Naval warfare between Pisa and Genoa in 1284

Salimbene de Adam provides this account of a naval battle between Genoa and Pisa, followed by the sad fate of the Pisan prisoners.

The fierce sea battle between the Pisans and Genoese in this year.

In the year of the Lord 1284, the Pisans seeing all the evil inflicted on them by the Genoese and wishing to avenge themselves, built a large number of ships, galleys, and sea vessels on the river Arno, and then enacted a law that everybody between twenty and sixty years of age was required to go to war. And they sailed along the whole of the Genoese coast, destroying, burning, killing, capturing, and pillaging. Moreover, they sailed along the entire coastline from Genoa into Provence by the maritime cities of Noli, Albenga, Savona, and Ventimiglia, seeking out the Genoese. The Genoese, in the meantime, enacted the statute that no one between the age of eighteen and seventy was exempt from war. And so they went to sea, seeking out the Pisans. Finally, the two fleets met between Capo Corso and Gorgona, and they tied their ships together in the usual fashion of a naval battle. And there was such great slaughter on both sides at that place that the heavens appeared to weep in sympathy. Huge numbers were killed on both sides and many ships were sunk. And just as the Pisans appeared to be victorious, a large number of Genoese ships arrived and rushed upon the already exhausted Pisans. And another fierce battle was fought. Finally, seeing themselves overwhelmed, the Pisans surrendered. The Genoese then killed the wounded and imprisoned all the others. Yet neither side can boast of victory, for both sides suffered terribly. And so great was the weeping and crying in both Genoa and Pisa that the like was never heard “from the day of . . . creation” [Ezechiel 28.15] in either of those cities until the present day. Who without weeping and great sadness can recount or even think about how these two noble cities, from which all Italians have received so much good, have mutually destroyed one another out of pride, ambition, and vainglory because the one sought to conquer the other, as if the sea were not sufficient for the two of them.

One should never take vengeance, however good the case,
If it makes matters worse and ends in disgrace.

These things took place on a Sunday, August 13, the feast of the holy martyrs Hypolitus and Cassian. I have not recorded the number of killed and captured because the reports are so various. Yet the bishop of Pisa specified a number in a letter to the bishop of Bologna, his brother. I have not given this number either, because I am awaiting word from the Friars Minor of Genoa and Pisa who will give a more accurate number. And take note that this battle and this slaughter was forecast long before it took place. For in the village of San Ruffino in the bishopric of Parma, some women who were washing flax by night saw two large stars fighting with one another, and they drew apart many times and came back together in battle.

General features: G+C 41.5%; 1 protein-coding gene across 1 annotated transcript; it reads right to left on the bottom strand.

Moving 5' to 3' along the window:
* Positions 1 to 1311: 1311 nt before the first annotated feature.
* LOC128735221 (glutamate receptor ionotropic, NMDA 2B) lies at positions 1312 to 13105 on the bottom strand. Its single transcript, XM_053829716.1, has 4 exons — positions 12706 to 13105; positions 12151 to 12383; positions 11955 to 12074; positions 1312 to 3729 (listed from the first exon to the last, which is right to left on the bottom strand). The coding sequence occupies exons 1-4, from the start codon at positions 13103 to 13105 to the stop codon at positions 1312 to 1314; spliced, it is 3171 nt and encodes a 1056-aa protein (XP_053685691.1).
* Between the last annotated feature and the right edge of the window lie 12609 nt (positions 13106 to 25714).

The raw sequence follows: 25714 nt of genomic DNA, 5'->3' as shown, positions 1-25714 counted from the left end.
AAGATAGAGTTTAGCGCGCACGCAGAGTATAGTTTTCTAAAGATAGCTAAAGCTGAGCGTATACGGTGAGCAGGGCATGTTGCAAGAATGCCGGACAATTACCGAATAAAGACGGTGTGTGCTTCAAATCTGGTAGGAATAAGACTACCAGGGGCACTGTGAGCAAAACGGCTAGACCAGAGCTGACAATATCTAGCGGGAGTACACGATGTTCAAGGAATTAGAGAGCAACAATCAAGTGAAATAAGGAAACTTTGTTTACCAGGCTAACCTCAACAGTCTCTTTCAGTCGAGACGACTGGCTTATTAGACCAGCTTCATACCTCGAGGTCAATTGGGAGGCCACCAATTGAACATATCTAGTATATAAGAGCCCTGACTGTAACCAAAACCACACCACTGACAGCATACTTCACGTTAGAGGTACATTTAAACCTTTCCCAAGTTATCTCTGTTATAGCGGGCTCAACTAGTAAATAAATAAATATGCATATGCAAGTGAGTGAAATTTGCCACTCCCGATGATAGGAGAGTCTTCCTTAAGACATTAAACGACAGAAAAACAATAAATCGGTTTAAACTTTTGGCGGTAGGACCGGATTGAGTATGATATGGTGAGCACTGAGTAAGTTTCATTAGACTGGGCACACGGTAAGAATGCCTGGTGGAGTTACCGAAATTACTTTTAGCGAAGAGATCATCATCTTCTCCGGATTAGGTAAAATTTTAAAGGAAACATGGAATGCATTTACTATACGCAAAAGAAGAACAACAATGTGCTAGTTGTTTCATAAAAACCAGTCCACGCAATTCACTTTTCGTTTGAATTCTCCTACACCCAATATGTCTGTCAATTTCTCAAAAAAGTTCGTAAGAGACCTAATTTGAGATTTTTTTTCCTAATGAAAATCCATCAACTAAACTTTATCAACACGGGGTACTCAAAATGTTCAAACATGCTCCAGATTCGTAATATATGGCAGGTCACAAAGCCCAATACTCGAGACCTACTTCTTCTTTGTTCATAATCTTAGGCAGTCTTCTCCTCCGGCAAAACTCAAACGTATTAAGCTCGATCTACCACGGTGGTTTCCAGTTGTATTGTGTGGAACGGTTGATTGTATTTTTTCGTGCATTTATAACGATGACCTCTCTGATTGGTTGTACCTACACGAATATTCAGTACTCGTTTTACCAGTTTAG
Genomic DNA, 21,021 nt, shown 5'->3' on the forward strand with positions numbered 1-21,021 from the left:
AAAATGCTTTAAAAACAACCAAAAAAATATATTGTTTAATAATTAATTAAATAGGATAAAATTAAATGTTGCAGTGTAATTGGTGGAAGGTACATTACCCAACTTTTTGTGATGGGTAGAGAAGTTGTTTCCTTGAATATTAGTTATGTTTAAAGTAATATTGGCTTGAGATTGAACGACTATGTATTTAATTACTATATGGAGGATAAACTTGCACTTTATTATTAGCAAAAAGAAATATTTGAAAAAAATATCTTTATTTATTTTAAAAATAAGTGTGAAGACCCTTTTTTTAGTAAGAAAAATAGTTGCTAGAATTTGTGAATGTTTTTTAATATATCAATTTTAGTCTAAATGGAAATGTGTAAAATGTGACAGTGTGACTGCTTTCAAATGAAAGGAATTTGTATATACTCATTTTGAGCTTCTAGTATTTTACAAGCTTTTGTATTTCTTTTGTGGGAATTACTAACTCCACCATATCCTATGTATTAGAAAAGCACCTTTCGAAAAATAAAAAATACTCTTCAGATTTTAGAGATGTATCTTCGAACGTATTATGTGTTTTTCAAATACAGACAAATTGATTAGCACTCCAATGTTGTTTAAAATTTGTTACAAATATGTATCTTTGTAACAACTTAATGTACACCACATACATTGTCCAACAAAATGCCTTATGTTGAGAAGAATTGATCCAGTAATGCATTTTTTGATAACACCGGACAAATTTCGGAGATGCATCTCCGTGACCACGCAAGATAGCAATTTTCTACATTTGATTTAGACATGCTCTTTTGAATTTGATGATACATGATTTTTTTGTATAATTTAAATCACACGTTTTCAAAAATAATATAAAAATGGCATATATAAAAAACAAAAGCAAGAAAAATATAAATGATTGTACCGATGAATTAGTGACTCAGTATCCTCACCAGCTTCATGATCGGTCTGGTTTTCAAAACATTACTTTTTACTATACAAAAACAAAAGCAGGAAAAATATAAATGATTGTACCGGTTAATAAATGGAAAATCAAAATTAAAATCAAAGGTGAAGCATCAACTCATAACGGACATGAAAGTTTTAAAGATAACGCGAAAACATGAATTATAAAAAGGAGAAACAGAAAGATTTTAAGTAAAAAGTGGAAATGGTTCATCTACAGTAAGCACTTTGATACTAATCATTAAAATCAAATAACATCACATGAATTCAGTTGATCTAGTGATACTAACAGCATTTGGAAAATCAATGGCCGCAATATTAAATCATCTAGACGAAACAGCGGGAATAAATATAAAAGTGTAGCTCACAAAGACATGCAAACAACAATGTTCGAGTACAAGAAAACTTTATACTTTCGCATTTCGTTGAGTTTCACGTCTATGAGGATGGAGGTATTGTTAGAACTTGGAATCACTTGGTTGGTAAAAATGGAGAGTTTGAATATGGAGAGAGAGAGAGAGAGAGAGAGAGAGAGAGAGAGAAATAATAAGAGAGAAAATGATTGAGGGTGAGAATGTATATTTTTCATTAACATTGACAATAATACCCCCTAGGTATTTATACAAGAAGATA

A sad narrative of the Pisan ladies sorrowing for their beloved.

Also in that year after the battle between the Pisans and the Genoans, many Pisan women – beautiful, noble, rich, and powerful ladies – went in groups of thirty and forty, walking on foot from Pisa to Genoa in order to inquire about and to visit the captives. For one had a husband there, another a son, brother, or other relative, men whom God [Psalms 105.46]: “gave unto mercies, in the sight of all those that had made them captives.” And when they asked the jailers about the captives, they were told, “Yesterday thirty men died and today forty, and we threw them in the sea. It is the same every day with the Pisans.” And when these ladies heard such things about their loved ones, and when they could not find them there, they fell prostrate out of their great fear and distress, and from pure anxiety and pain of heart they could scarcely breathe. Then on reviving they clawed their faces with their nails and tore their hair. And they wept aloud with great lamentation and “wept till they had no more tears” [I Kings 30.4]. Then the Scripture in I Machabees l [.27-28] was fulfilled: “The beauty of the women was changed. Every bridegroom took up lamentation: and the bride that sat in the marriage bed, mourned.” For needy and poor and hungry and wretched and distressed and sorrowful, the Pisans died in their prisons, because [Psalms 105.41-42]: “They that hated them had dominion over them. And their enemies afflicted them: and they were humbled under their hands,” and they were not [Acts 5.41] “accounted worthy” to be buried “in the sepulchres of” their “fathers” [I Machabees 2.70], but were denied burial altogether. Moreover, when these women returned home, they even found those whom they had left safe at home dead.

This text was first published in The Chronicle of Salimbene de Adam, translated by Joseph L. Biard (Binghampton: Center for Medieval and Early Renaissance Studies, 1986). This work is part of Medieval and Renaissance Texts and Studies. We thank the Center for Medieval and Renaissance Studies for allowing us to republish this text.

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